Tuesday 14 December 2010
Among the Papyri Collection at the Austrian National Library (Die Österreichische Nationalbibliothek), a previously unknown archive has recently discovered a series of letters which could shed light on the history of the Arab conquest of the Middle-East in the 7th Century CE.
The Arab conquest of a large part of the Middle-East including the Iranian world and North Africa took place within a very short period of time which changed the course of history.
A key question has remained as to how the Arab armies had been able to defeat two mighty Eastern Roman-Byzantine and the Sasanian Persian Empires in such a short period of time and so successfully. The lack of information is mainly due to poor source historical materials. In addition no historical documents on the “daily business” of the Arab army were previously at hand. However, the new information reveals the processes and background leading to the conquest.
The Austrian National Library states that the Papyrus Letter Collection Archive is the source that could shed light on one of the most important events in the history of mankind, although it has not yet been scientifically confirmed.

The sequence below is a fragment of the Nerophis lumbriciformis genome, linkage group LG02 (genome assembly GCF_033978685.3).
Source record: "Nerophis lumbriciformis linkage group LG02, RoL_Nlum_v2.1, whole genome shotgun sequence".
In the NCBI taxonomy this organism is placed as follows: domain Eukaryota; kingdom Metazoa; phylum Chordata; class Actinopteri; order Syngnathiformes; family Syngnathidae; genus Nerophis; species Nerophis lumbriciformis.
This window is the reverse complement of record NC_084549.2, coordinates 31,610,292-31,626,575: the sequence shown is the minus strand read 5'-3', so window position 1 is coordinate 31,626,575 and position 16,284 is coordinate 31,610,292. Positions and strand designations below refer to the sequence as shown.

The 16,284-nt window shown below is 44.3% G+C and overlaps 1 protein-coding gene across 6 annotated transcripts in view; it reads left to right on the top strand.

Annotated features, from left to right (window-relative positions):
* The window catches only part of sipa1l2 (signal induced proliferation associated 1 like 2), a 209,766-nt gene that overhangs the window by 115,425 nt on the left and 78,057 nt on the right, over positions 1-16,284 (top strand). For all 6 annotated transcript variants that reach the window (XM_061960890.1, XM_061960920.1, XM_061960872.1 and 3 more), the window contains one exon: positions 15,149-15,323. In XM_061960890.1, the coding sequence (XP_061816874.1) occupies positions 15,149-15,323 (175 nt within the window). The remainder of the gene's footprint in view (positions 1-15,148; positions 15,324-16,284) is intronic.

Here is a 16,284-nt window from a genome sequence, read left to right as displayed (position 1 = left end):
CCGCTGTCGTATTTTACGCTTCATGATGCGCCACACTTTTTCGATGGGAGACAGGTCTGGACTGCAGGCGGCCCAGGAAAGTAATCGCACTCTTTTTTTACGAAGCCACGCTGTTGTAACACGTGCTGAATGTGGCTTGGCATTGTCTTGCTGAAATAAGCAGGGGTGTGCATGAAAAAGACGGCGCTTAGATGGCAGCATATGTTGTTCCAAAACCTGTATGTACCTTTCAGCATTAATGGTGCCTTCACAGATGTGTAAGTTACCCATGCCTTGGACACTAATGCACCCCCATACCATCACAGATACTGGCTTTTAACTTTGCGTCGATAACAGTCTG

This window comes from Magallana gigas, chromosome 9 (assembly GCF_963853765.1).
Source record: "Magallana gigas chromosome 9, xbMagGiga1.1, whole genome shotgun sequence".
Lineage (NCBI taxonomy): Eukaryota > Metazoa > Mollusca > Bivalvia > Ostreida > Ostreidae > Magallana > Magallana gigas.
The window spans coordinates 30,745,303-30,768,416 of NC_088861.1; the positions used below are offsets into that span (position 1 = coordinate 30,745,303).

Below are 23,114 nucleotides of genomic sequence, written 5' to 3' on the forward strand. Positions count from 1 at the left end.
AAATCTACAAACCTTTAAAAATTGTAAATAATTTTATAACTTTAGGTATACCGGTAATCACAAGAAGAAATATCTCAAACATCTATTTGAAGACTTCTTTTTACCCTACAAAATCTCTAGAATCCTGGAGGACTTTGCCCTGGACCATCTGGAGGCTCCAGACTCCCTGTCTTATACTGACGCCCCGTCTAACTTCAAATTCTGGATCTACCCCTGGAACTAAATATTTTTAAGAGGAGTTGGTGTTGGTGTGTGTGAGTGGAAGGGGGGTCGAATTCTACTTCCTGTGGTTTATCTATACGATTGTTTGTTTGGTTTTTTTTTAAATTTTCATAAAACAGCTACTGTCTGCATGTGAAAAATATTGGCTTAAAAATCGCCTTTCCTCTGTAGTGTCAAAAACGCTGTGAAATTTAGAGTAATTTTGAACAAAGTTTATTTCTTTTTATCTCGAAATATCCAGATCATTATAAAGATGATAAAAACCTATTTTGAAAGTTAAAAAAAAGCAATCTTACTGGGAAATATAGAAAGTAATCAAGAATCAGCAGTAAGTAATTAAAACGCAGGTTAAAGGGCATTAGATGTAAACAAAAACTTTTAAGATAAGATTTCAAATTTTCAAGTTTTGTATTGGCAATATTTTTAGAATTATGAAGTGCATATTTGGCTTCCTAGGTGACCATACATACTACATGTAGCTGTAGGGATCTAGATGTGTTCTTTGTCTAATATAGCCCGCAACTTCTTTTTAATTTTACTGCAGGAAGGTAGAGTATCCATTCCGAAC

So far over 250 letters written in Greek and Coptic on Papyrus have been identified. The letters were written in Egypt around 643/4 CE, immediately after the Arab conquest of Egypt which is documented in a unique way that tells the history of the transition of power to the Arabs.
A special feature of the letters is that how the Arabs were able to invade such a massive territory as Egypt with such a small army of 4,000 soldiers. According to the letters Amr, the commander of Arab forces was ordered to avoid killing the civilians in Egypt, contrary to the invasion of Iran two years earlier which was taken place in a most brutal fashion.
Among the discovered Papyri there are also a number of documents written in Sasanian-Pahlavi, date to the period that Egypt was under the Sasanian rule (619-629). These documents are about the imperial Sasanian forces stationed in Egypt and their life-style during their stay, which are yet to be studied.
The Papyi Collection of the Austrian National Library with 180,000 objects is one of the largest in the world, which covers the history of Egypt from the Ptolemaic to the Arab period (3rd century BCE to 10th century CE). The archive originated from the collection of Archduke Rainer, who began acquiring texts written on papyrus, parchment, ostraca and paper from Egypt in 1883. On August 18, 1889 the Archduke donated his collection as a birthday present to the Emperor Franz Josef I, who included it in the Royal and Imperial Court Library as a special collection.
The archive is currently under the digitisation process and will be accessible to the public in early 2011.